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Research and Innovation Shape Industry and Create Green Jobs of Tomorrow

Dr Gillian Murray


Research and innovation
Heriot-Watt University’s Deputy Principal Dr Gillian Murray says that universities can contribute to the world’s green economic recovery and help governments to consider a ‘green jobs’ transition.

As the world strives to recover from the impact of the coronavirus pandemic, academics are playing a huge role in exploring how research and innovation is catalysing industries and framing the jobs of tomorrow – through artificial intelligence, robotics, net zero, energy and health.

Academics are developing research and innovation that contributes to and drives forward solutions to global challenges. Reimagining a new future that places a sustainable, green economic recovery at its core – driving innovation, job creation and talent development – will be integral to global economic recovery.

One example is the Industrial Decarbonisation Research and Innovation Centre (IDRIC), led by Professor Mercedes Maroto-Valer of Heriot-Watt University. IDRIC aims to help companies transition away from traditional carbon fuels into low carbon infrastructures.

At our Research Centre for Carbon Solutions, we have a team of over 50 researchers helping to deliver innovation for the wider deployment of low-carbon energy systems. This includes research related to carbon capture, conversion, emissions control and low carbon fuels.

We take an interdisciplinary approach and rather than sitting in silos, we believe in close collaboration with industry and business to accelerate the delivery of solutions

With some of the most ambitious climate change targets in the world, Scotland is becoming an attractive place for young people interested in being part of the solution to the climate crisis.

Our students have unique access to research and innovation programmes being developed by our world-leading academics. Our ambition is to leave a legacy of future leaders who will continue working on ensuring sustainability for coming generations.

Scotland’s climate goals

Scotland aims to hit net zero by 2045 and also has a challenging interim target of 75% reductions in emissions by 2030. Collaboration and innovation are key for meeting our net zero targets, and most importantly, we need to develop the skills needed for our net zero future.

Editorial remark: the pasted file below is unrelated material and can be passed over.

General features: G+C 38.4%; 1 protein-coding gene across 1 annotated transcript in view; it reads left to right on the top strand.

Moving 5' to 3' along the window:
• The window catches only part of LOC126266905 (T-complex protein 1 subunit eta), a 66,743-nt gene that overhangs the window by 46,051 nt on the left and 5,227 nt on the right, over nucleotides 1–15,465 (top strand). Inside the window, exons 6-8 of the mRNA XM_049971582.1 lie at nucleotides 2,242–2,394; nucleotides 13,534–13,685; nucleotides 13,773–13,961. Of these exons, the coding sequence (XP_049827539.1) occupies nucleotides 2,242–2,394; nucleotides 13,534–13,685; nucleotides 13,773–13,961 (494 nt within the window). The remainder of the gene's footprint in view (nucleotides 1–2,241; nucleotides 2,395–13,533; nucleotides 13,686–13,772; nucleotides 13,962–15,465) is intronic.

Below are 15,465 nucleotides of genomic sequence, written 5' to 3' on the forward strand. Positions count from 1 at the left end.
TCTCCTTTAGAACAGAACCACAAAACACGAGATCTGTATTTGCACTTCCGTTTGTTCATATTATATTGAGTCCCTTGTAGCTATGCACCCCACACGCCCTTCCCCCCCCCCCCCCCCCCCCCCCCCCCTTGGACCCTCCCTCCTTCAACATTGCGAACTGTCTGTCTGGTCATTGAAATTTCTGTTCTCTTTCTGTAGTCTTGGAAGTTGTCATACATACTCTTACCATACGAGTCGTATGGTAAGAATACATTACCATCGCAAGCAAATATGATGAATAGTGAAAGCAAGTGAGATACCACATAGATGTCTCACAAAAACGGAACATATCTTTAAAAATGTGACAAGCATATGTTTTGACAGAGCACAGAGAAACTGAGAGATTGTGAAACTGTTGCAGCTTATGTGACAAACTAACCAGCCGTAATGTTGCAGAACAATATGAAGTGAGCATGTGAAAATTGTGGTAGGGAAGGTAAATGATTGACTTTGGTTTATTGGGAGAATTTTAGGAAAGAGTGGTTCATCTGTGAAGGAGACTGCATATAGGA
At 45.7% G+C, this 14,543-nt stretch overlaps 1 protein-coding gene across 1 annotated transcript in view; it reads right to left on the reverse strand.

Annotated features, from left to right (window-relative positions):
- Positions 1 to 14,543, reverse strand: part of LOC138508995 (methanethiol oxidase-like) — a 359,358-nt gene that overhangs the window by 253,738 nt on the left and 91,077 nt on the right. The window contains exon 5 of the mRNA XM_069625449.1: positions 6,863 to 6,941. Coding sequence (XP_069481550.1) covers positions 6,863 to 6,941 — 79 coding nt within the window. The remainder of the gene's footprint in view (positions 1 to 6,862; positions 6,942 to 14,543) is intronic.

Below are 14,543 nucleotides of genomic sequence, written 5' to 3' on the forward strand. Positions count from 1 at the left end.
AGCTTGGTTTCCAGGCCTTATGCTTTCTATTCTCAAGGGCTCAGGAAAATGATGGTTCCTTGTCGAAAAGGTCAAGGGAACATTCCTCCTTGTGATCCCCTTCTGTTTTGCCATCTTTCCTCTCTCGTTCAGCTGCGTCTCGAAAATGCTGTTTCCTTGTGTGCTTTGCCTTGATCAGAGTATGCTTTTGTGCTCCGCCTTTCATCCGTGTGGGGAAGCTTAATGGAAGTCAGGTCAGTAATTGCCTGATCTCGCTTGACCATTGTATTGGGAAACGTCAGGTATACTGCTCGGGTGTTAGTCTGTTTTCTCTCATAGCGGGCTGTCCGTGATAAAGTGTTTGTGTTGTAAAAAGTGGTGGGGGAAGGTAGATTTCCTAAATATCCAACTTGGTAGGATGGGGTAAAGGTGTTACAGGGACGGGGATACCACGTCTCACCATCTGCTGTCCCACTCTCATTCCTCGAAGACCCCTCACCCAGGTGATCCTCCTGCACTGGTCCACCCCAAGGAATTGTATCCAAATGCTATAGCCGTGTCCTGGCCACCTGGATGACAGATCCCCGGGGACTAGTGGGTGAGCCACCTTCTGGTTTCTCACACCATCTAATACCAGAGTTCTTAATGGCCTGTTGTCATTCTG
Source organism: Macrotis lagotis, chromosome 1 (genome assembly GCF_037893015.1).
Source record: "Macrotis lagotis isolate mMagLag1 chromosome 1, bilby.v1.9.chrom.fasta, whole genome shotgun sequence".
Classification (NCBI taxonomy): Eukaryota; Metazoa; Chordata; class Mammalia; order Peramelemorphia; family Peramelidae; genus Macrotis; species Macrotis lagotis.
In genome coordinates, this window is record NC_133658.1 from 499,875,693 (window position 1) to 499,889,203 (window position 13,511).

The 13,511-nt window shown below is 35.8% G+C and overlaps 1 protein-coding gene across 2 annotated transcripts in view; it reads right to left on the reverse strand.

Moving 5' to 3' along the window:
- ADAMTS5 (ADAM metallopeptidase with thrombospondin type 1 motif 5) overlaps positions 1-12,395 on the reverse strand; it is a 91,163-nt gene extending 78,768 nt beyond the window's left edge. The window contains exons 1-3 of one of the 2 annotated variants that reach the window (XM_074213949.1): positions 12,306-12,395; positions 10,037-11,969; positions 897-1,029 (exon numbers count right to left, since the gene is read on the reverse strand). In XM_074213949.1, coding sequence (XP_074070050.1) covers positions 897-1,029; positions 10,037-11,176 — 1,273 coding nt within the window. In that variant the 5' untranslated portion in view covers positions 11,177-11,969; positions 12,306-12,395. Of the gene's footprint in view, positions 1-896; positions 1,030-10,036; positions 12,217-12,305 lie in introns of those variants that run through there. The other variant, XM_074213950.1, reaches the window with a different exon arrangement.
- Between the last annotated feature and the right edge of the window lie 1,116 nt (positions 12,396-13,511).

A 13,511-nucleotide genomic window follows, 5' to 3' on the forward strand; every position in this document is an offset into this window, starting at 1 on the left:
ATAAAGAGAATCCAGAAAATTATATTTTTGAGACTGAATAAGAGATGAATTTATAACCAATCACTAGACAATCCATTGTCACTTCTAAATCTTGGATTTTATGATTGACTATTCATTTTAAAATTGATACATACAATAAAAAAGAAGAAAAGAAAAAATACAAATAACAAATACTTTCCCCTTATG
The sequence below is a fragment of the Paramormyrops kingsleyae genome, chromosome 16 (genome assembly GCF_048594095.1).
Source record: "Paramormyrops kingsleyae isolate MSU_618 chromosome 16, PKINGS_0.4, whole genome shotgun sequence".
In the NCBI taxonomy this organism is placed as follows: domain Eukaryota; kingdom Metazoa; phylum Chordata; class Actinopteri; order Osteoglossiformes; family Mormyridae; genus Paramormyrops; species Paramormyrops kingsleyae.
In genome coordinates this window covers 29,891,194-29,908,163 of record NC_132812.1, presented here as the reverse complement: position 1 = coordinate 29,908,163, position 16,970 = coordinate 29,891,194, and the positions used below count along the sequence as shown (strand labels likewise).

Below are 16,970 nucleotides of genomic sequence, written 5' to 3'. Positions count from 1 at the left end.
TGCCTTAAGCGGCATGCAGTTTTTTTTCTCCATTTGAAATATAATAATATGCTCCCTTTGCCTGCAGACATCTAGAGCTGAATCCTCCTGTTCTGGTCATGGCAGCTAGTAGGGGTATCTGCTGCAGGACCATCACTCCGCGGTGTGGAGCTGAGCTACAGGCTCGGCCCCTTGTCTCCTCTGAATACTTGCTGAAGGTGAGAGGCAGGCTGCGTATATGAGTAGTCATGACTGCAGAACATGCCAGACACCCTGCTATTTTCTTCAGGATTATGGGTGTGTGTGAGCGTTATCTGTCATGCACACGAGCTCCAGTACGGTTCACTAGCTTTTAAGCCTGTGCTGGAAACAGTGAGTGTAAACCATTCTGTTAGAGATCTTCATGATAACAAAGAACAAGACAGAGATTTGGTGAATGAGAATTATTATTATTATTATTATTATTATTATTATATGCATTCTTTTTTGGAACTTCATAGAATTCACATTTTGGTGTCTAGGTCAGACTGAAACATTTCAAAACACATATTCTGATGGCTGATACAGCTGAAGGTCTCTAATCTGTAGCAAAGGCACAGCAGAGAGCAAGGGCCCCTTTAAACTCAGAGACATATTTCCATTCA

The country has found many ways of contributing towards solutions to the climate emergency, from deploying renewables to generate electricity, to leading on the data analysis to measure effects on the climate.

Many challenging sectors remain, like energy-intensive industries, transport – creating a new aviation fuel that’s carbon neutral – and also the decarbonisation of heat.

By sharing our learning, we are contributing to the world’s green economic recovery and helping governments consider how to manage the transition to ‘green jobs’, an area of focus at COP26. The research and evidence we are working through will shape society and economies at local and global scales.

Post Covid the challenge of climate emergency has been fused with rapid digital transformation. Our National Robotarium, a world-leading research facility for robotics and AI, has developed technologies that are already changing our lives, and again, it is important to understand how to upskill and reskill the workforce to adapt to a high-tech future.

The work of robotics and AI

Research is already showing the enormous potential for robotics and AI to complement and support human roles across a multitude of disciplines.

The current practical applications of these technologies are wide ranging, touching all industries and sectors.

One of our key projects, the ORCA Hub, is supporting our transition to net zero through collaborating with the offshore energy industry, our research is exploring how to use robots to safely inspect, maintain and repair platforms, wind turbines, and other infrastructure, guided by human experts on ships or back on shore.

Carrying out these inspection and maintenance tasks, robots have the potential to work in hazardous environments like offshore, reducing the risks of putting divers into the water or asking workers to operate at height on wind turbines.

Universities like ours have a responsibility to support the development of the skills needed for the future workplace. We will need to build a new generation of engineers and operators able to understand robotic technology and functionality, for industry to successfully deploy robotic solutions.


In response to this we have launched, with support from the Scottish Funding Council, new upskilling courses in digital transformation. The innovative courses can be stacked to achieve a Masters qualification or used as stand-alone knowledge refreshers.

Research and innovation is fundamental to spark novel ideas and create the innovative products of the future. University academics are at the forefront of driving global recovery and growth by reimagining the future and exploring how to achieve solutions to address global challenges.

The result? We’re helping to shape both the industries and jobs of the future, while defining the skills, lifelong learning and entrepreneurial mindsets needed from the global workforce to grow future economies.

Heriot-Watt University is showcasing its expertise at Expo 2020 Dubai until 31 March 2022. On 8th December 2021, the University is hosting a day-long Future Skills Conference exploring purposeful education, industries and jobs of the future, alongside the skills, lifelong learning and entrepreneurial mindsets needed from the global workforce to grow future economies.

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Research and innovation

Dr Gillian Murray

Heriot-Watt University Deputy Principal, Enterprise, and Business

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